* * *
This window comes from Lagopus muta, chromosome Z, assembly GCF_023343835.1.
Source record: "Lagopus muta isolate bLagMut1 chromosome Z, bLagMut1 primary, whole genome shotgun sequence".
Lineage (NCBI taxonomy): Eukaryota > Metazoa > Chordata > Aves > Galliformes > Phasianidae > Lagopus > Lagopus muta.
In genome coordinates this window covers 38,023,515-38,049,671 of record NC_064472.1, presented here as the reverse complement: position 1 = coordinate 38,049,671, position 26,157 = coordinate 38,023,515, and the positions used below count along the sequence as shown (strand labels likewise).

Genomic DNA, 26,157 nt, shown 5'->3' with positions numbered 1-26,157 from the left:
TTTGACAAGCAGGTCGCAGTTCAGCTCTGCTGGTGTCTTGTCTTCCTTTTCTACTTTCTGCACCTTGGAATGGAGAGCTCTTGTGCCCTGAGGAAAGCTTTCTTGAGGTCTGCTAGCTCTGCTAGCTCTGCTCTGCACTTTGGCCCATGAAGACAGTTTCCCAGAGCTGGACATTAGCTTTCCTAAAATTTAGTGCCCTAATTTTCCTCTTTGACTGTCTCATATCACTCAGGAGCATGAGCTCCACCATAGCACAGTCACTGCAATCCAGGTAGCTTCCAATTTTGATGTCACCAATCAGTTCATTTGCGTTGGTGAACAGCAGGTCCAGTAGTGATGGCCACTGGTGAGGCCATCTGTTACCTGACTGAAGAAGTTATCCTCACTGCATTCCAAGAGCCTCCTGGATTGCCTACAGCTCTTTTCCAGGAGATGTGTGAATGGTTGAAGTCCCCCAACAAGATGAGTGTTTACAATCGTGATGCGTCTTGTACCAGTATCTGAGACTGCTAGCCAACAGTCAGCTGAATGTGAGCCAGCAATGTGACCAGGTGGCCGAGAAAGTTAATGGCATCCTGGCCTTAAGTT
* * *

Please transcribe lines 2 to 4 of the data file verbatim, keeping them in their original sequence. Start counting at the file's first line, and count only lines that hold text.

Source record: "Lagopus muta isolate bLagMut1 chromosome Z, bLagMut1 primary, whole genome shotgun sequence".
Lineage (NCBI taxonomy): Eukaryota > Metazoa > Chordata > Aves > Galliformes > Phasianidae > Lagopus > Lagopus muta.
In genome coordinates this window covers 38,023,515-38,049,671 of record NC_064472.1, presented here as the reverse complement: position 1 = coordinate 38,049,671, position 26,157 = coordinate 38,023,515, and the positions used below count along the sequence as shown (strand labels likewise).